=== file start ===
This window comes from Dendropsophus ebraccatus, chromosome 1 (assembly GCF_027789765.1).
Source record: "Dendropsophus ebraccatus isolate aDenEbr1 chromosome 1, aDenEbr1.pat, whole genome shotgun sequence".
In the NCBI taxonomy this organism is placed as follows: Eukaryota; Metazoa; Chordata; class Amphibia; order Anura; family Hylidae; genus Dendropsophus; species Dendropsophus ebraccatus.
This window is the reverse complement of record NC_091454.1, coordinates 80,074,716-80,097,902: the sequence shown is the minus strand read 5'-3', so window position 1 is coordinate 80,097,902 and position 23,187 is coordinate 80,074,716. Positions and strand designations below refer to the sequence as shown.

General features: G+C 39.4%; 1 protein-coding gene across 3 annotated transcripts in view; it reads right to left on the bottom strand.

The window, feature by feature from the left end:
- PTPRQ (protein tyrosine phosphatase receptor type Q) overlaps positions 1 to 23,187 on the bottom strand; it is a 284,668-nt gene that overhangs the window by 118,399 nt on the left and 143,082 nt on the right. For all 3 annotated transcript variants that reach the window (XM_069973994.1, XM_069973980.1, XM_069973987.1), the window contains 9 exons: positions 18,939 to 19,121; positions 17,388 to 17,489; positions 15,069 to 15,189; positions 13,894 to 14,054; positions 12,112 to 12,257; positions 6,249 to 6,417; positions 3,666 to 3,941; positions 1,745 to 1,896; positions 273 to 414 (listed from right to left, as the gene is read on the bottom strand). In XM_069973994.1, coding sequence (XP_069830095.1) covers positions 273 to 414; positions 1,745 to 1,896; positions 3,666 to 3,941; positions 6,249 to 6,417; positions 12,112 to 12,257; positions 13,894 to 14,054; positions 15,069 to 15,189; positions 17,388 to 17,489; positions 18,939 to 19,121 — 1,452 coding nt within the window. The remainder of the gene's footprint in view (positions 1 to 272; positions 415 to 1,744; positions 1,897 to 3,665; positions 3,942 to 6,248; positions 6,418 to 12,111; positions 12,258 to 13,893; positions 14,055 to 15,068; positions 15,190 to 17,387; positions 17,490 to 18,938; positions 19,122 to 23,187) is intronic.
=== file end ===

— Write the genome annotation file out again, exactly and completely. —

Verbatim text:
This window comes from Dendropsophus ebraccatus, chromosome 1 (assembly GCF_027789765.1).
Source record: "Dendropsophus ebraccatus isolate aDenEbr1 chromosome 1, aDenEbr1.pat, whole genome shotgun sequence".
In the NCBI taxonomy this organism is placed as follows: Eukaryota; Metazoa; Chordata; class Amphibia; order Anura; family Hylidae; genus Dendropsophus; species Dendropsophus ebraccatus.
This window is the reverse complement of record NC_091454.1, coordinates 80,074,716-80,097,902: the sequence shown is the minus strand read 5'-3', so window position 1 is coordinate 80,097,902 and position 23,187 is coordinate 80,074,716. Positions and strand designations below refer to the sequence as shown.

General features: G+C 39.4%; 1 protein-coding gene across 3 annotated transcripts in view; it reads right to left on the bottom strand.

The window, feature by feature from the left end:
- PTPRQ (protein tyrosine phosphatase receptor type Q) overlaps positions 1 to 23,187 on the bottom strand; it is a 284,668-nt gene that overhangs the window by 118,399 nt on the left and 143,082 nt on the right. For all 3 annotated transcript variants that reach the window (XM_069973994.1, XM_069973980.1, XM_069973987.1), the window contains 9 exons: positions 18,939 to 19,121; positions 17,388 to 17,489; positions 15,069 to 15,189; positions 13,894 to 14,054; positions 12,112 to 12,257; positions 6,249 to 6,417; positions 3,666 to 3,941; positions 1,745 to 1,896; positions 273 to 414 (listed from right to left, as the gene is read on the bottom strand). In XM_069973994.1, coding sequence (XP_069830095.1) covers positions 273 to 414; positions 1,745 to 1,896; positions 3,666 to 3,941; positions 6,249 to 6,417; positions 12,112 to 12,257; positions 13,894 to 14,054; positions 15,069 to 15,189; positions 17,388 to 17,489; positions 18,939 to 19,121 — 1,452 coding nt within the window. The remainder of the gene's footprint in view (positions 1 to 272; positions 415 to 1,744; positions 1,897 to 3,665; positions 3,942 to 6,248; positions 6,418 to 12,111; positions 12,258 to 13,893; positions 14,055 to 15,068; positions 15,190 to 17,387; positions 17,490 to 18,938; positions 19,122 to 23,187) is intronic.